Updated: Sep 14
Author’s Note: The origins of this short story by me may seem obscure to you initially. However, if I were not to have provided this introduction, then those of you familiar with the works of Charlotte Brontë will have found your feet in the fourth paragraph and know this to be a fantasy re-imagination of an excerpt from that 1847 classic of English literature,
I drew inspiration from the 2001 Oxford World’s Classics (second) edition, namely pages 292-294, Volume II, Chapter XI. In this scene of the book, Edward Rochester is leading Jane Eyre and Richard Mason up to see the incarcerated Bertha Antoinetta Rochester (née Mason) on the third floor of Thornfield Hall:
He (Rochester) lifted the hangings from the wall, uncovering the second door: this, too, he opened. In a room without a window, there burnt a fire, guarded by a high and strong fender, and a lamp suspended from the ceiling by a chain. Grace Poole bent over the fire, apparently cooking something in a saucepan. In the deep shade, at the further end of the room, a figure ran backwards and forwards (pp. 292-293).
As you read, you might discern striking similarities between my piece of flash fiction and Brontë’s original. Equally, however, you will note my marked departure from the source material with my introduction of a mesmerist, so giving the piece a disturbing dreamlike – perhaps even surreal – quality. As someone qualified in the administration of hypnotherapy (I hold a diploma in Ericksonian Clinical Hypnosis, Psychotherapy, and Neuro-Linguistic Programming) I could not resist the temptation of such a union with this visceral scene from Jane Eyre. I afforded myself the rare ‘joy’ (is that the right word choice, I wonder?) of entering the purple prose realm, opening with some rather grandiloquent language. This being an experimental piece, such floral fantasies seemed permissible to me!
In closing, I must mention that I provide no reasoning (or analysis) concerning a psychological interpretation of my story. What it all means I leave to your good judgement and own creative imagination!
 Charlotte Brontë, Jane Eyre, 2nd edn (Oxford: Oxford University Press, 2001).
The mellifluous words dripped in sonorous and metrical precision from the mesmerist’s lips, his honey tongue enticing me to drift deeper into trance with each suggestion, each command. The outer defences of my subconscious mind now breached, he urged me onward through its labyrinth; down the tortuous corridors and through or past the interlocking nexus of chambers and recesses that snaked forever on in countless ranks, their number multitudinous like a night sky pregnant with stars.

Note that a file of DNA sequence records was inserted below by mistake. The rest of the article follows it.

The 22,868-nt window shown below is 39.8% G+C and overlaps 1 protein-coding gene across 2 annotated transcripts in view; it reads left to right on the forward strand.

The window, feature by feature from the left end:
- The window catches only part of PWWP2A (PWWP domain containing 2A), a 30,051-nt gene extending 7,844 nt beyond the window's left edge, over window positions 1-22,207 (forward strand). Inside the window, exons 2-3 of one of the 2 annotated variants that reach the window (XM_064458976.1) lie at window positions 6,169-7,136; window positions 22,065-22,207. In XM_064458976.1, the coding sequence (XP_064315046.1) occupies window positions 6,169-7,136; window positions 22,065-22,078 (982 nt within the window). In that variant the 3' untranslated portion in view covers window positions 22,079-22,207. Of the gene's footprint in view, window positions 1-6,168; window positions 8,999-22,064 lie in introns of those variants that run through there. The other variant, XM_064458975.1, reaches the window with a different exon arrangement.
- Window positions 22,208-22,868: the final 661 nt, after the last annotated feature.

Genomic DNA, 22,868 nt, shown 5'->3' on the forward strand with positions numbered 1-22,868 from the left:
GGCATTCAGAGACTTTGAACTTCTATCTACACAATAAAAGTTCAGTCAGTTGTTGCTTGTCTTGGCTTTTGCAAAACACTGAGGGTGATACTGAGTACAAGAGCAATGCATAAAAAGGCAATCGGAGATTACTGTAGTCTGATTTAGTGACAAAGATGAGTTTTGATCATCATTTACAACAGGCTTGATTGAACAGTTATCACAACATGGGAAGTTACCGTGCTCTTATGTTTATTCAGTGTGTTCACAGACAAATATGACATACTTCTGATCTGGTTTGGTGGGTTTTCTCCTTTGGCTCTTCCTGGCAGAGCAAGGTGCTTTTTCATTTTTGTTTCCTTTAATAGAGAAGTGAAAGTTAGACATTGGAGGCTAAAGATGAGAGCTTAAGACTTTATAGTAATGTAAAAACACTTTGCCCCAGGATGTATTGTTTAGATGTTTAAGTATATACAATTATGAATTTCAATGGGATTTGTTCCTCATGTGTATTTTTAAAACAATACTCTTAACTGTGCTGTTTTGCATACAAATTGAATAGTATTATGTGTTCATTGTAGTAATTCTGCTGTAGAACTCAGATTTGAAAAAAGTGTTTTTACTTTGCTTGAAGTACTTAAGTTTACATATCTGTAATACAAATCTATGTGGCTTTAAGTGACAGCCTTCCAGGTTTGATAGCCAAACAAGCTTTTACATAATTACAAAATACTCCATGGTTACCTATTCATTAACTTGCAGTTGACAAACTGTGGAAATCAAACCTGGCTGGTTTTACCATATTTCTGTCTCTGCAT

Akin to a marionette, I was manipulated and moved; the mesmerist directing me to our intended goal – a dark repository at the core of my being in which lurked my demon. I lifted the dark veil that covered its outer mass and discovered a last door: this I also opened at the mesmerist’s behest, and, fearful but resolute, crossed the dark threshold and entered.
In a vast room of unfathomable height, length, and girth, devoid of natural light, there burnt a great fire in an ornate granite fireplace, set resolute on the floor away from any wall. A strong fender of wrought iron guarded its front, whose design someone had fashioned as writhing serpents and foul beasts of unknown origin. An ornate lamp affixed to a metal chain of ponderous length was suspended from the invisible ceiling several feet abreast of the fire, the sallow light from the former casting a sickly radiance upon an intricately carved, round oak table beneath it. Facing each other on opposing sides of the table were two high-backed oak chairs, the trio of matching design. These few items comprised the sum of non-living objects in the void.
My gaze returned to the fire, at which, stirring something unknown in a steaming cauldron, stood the unmistakable form of Grace Poole – a fearsome, fictitious woman of mystery I remembered from my childhood reading of the novel Jane Eyre by Charlotte Brontë – now appearing in solid form before me. She turned and cried ‘ware!’ several times, whereupon I heard the scurrying sound of running footsteps, traversing the floor back and forth somewhere off in the impenetrable blackness beyond the fireplace.
‘Ah, sir, it sees you!’ cried Poole. A ghoul of a being now came upon me out of the gloom, whether beast or human, I knew not at first. It grovelled then growled like a great grizzly bear with gnashing teeth, then grovelled again as it approached. The beast descended on me with herculean strength and, as its matted, grizzled hair parted, I saw in the half-light its contorted features. Staring at me with wild eyes was… myself. I grappled with the feral form of my twin, uncertain who would be victorious and, calling upon Poole’s aid, together we tethered the snappish hyena to one of the sturdy chairs. I, fatigued beyond measure, sat in the other chair, staring across at my dark self.
A voice beckoned from some distant and unseen quarter, at which point the mesmerist awoke me from my trance.
Brontë, Charlotte, Jane Eyre, 2nd edn (Oxford: Oxford University Press, 2001)
Citation for this post (MHRA - Modern Humanities Research Association). Please use:
Priestley, James, ‘The Demon in the Attic: Lifting the Veil’, The Demon in the Attic: Lifting the Veil, 2022 <https://www.jppriestley.com/post/the-demon-in-the-attic-lifting-the-veil> [accessed D/M/Y]
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